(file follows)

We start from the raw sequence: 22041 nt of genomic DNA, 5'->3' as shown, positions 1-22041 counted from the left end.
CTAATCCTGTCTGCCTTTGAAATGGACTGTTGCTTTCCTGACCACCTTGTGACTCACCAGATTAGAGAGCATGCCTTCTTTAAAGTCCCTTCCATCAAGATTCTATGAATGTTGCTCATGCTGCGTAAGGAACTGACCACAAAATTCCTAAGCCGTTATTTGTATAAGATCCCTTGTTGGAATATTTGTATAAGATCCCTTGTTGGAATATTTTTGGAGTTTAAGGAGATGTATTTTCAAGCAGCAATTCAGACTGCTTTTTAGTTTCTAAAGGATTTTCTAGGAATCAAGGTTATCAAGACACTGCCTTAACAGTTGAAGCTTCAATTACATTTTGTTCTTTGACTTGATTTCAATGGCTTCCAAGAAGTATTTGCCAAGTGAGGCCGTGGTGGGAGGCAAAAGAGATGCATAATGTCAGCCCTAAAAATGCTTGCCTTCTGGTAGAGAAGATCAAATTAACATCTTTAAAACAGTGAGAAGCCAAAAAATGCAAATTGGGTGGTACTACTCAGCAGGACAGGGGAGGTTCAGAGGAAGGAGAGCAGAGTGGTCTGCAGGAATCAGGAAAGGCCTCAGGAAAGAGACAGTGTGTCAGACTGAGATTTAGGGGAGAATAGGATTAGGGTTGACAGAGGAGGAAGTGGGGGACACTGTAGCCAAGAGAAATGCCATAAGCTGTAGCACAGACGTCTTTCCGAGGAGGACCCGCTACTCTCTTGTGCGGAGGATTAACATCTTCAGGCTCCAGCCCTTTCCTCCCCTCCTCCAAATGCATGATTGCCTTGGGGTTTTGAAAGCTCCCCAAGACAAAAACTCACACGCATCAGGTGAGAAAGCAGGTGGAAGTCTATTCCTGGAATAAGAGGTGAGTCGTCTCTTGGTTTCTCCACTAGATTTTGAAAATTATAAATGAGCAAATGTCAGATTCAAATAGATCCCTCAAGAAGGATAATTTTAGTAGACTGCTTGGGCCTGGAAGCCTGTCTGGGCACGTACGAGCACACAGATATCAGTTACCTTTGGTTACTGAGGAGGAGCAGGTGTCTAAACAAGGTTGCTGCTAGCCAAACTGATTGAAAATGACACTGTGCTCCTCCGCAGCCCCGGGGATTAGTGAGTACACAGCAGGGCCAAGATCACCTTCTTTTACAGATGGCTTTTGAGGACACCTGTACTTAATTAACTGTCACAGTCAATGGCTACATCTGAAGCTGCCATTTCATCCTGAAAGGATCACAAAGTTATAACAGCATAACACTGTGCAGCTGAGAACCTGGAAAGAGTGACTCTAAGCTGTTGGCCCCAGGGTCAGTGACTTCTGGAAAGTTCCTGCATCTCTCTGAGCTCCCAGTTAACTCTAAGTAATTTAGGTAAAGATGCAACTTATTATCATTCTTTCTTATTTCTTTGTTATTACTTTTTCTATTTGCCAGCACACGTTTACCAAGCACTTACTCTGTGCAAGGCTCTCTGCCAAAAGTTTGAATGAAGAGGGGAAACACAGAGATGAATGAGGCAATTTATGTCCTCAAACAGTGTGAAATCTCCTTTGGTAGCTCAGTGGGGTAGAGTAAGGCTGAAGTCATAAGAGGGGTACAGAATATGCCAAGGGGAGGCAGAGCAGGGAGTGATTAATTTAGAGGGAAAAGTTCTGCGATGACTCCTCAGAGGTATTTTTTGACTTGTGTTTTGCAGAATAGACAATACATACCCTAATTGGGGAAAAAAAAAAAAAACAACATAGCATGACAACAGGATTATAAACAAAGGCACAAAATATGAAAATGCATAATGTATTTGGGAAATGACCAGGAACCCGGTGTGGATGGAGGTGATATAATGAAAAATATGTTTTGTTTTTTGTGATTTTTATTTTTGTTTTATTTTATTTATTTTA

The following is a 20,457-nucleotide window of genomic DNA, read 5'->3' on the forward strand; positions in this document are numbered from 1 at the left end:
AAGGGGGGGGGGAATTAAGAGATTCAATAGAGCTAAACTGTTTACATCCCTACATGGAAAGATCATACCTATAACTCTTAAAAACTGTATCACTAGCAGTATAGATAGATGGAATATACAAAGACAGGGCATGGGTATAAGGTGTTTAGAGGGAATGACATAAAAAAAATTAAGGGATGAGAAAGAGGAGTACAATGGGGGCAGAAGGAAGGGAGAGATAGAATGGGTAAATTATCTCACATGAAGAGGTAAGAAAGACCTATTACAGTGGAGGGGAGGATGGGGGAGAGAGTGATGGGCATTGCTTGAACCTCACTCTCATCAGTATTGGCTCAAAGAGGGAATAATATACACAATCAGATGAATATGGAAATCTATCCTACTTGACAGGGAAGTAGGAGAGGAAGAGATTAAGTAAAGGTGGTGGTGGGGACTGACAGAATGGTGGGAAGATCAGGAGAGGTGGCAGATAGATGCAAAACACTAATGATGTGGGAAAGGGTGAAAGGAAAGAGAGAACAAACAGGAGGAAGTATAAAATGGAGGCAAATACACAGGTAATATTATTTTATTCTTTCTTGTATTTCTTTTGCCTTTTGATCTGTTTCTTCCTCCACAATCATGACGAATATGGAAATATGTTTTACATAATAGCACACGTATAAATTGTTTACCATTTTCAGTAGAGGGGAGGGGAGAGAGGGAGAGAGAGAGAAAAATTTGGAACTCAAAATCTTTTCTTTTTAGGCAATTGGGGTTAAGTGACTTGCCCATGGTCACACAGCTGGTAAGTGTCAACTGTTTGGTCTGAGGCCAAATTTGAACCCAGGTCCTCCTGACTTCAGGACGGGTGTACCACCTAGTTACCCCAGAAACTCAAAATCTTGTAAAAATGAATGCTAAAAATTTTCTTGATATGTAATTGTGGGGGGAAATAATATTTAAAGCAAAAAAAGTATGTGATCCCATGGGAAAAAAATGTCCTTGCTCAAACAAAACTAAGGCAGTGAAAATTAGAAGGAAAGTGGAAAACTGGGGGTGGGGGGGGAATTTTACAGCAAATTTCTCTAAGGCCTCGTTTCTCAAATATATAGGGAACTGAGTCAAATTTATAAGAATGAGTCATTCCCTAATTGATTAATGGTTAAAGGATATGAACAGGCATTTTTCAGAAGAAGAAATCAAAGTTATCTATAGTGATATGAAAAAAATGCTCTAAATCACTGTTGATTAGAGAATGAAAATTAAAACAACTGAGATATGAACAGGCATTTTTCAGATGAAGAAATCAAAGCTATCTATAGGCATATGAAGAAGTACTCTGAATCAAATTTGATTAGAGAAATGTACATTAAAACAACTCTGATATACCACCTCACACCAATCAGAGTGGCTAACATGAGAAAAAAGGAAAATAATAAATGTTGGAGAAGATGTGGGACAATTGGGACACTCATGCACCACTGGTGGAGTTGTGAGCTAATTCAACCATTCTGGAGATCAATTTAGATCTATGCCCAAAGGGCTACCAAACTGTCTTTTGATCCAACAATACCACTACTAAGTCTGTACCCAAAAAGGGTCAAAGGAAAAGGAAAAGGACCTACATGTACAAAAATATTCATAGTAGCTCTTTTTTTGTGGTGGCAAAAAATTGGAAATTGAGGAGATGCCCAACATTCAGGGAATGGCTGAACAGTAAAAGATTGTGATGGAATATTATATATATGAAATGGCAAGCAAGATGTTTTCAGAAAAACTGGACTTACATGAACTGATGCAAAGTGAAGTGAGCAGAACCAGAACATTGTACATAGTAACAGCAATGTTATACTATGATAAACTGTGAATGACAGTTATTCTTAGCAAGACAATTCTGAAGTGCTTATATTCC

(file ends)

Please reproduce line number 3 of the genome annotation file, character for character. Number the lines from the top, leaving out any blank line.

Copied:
The following is a 20,457-nucleotide window of genomic DNA, read 5'->3' on the forward strand; positions in this document are numbered from 1 at the left end: